Hillary Anger of Washington University in St. Louis, in the Negotiation Newsletter, asks us to imagine that we have had some negative experiences in negotiations, and began to worry that “we simply don’t have the right personality to be a great negotiator.” The reasons that we have those feelings is that the other party always seems to always get the upper hand, and we are unable to secure a favorable deal.
As is the case in any endeavor, some of us have developed superior skills to others. However, studies suggest that certain individuals tend to have repeated success in various negotiation situations. It would be difficult to change our basic personality style because it is not simply a matter of will power.
Here are three suggested strategies to make the most of your personality in negotiation:
- Adaptation – There is no need to change your entire personality just to become a better negotiator. But, you can train yourself to draw from certain strategies depending on the situation. The research suggests that negotiation success is associated with certain personal factors that are among the easiest to change. One of the most important changes to consider is that negotiation skills can be mastered and improved with practice and experiential-based negotiation training.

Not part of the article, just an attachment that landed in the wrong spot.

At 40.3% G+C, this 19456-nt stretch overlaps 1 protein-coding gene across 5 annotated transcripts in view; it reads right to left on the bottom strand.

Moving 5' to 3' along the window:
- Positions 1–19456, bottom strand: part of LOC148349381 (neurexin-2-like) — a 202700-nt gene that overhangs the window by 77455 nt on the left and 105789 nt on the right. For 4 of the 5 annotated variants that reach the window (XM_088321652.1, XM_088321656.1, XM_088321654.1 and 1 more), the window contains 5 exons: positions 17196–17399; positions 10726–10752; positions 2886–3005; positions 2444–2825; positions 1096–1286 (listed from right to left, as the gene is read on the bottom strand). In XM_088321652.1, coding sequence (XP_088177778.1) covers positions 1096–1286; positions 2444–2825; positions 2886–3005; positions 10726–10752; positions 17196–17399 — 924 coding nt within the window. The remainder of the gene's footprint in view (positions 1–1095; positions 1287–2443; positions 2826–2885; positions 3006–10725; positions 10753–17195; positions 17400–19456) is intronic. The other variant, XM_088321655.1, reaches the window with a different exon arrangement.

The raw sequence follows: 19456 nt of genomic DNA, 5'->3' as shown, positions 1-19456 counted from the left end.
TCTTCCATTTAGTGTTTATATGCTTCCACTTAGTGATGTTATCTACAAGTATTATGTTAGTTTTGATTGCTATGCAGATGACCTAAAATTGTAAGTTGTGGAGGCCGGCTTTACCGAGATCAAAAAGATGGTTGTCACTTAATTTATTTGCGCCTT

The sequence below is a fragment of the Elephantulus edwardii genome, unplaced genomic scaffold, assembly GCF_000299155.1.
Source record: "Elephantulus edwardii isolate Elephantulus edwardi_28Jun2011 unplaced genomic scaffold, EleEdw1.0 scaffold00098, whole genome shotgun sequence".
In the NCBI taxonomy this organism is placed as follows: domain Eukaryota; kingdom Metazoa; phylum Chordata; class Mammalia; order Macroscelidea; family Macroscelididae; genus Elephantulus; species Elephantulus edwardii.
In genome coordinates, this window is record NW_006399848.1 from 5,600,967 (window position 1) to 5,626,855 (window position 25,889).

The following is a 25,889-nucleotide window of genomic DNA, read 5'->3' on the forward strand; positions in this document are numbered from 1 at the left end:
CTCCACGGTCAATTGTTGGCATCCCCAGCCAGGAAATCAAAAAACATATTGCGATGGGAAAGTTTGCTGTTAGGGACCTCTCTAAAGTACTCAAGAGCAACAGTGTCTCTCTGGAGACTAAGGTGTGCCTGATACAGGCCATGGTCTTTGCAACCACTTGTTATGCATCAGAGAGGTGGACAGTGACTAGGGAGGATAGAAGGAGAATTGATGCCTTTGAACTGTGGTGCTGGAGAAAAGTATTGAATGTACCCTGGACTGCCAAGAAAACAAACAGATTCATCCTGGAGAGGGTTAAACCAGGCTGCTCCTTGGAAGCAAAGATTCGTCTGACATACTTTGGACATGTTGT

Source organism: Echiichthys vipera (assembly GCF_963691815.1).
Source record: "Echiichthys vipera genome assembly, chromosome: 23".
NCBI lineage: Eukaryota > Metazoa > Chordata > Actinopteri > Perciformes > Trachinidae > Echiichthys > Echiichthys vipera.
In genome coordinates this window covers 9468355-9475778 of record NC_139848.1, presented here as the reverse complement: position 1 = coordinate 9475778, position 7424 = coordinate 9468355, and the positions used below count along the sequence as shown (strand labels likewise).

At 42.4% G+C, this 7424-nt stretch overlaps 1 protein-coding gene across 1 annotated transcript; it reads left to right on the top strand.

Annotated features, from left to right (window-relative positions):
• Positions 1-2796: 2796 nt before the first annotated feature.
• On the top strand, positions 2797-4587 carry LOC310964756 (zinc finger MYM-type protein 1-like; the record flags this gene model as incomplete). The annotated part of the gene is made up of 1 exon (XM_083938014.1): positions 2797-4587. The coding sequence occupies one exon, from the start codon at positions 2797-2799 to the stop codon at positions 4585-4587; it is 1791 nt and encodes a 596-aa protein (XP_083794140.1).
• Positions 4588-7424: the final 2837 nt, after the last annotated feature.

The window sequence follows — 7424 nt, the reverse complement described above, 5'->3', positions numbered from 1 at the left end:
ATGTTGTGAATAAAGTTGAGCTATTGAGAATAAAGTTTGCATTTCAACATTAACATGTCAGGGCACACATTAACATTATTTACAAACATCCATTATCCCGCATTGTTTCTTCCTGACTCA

Additional traits that seem to be present in successful negotiators are the ability to take the initiative without being overly aggressive and the ability to remain comfortable throughout the process. Another technique or mindset is to adopt the attitude that you are advocating on behalf of the interests of team members or family members. This will advance your nurturing instincts in the service of getting a successful deal.
- Situation Suitability – Psychologists emphasize that making the most of your personality is a matter of seeking out the situations that suit you best. In other words, “if you don’t have a poker face, don’t play poker.” Do not be reluctant to ask a colleague or mentor to assist and second you during the more difficult aspects of a negotiation.
One of the overarching factors to consider is the development of longer-term working relationships with those you may have to negotiate with in the future. This will reduce the tension and create the foundation for a context that is more relational than transaction. An ancillary benefit is that you may be able to pursue alternatives that allow you to forego negotiations altogether.
- Know Your Numbers – Most of us don’t like or relish conflict, but you must be prepared to prevent being exploited. No one ever says they wish they had been less prepared for a negotiation. In fact, preparation builds your confidence and increases your opportunities for successful negotiations.
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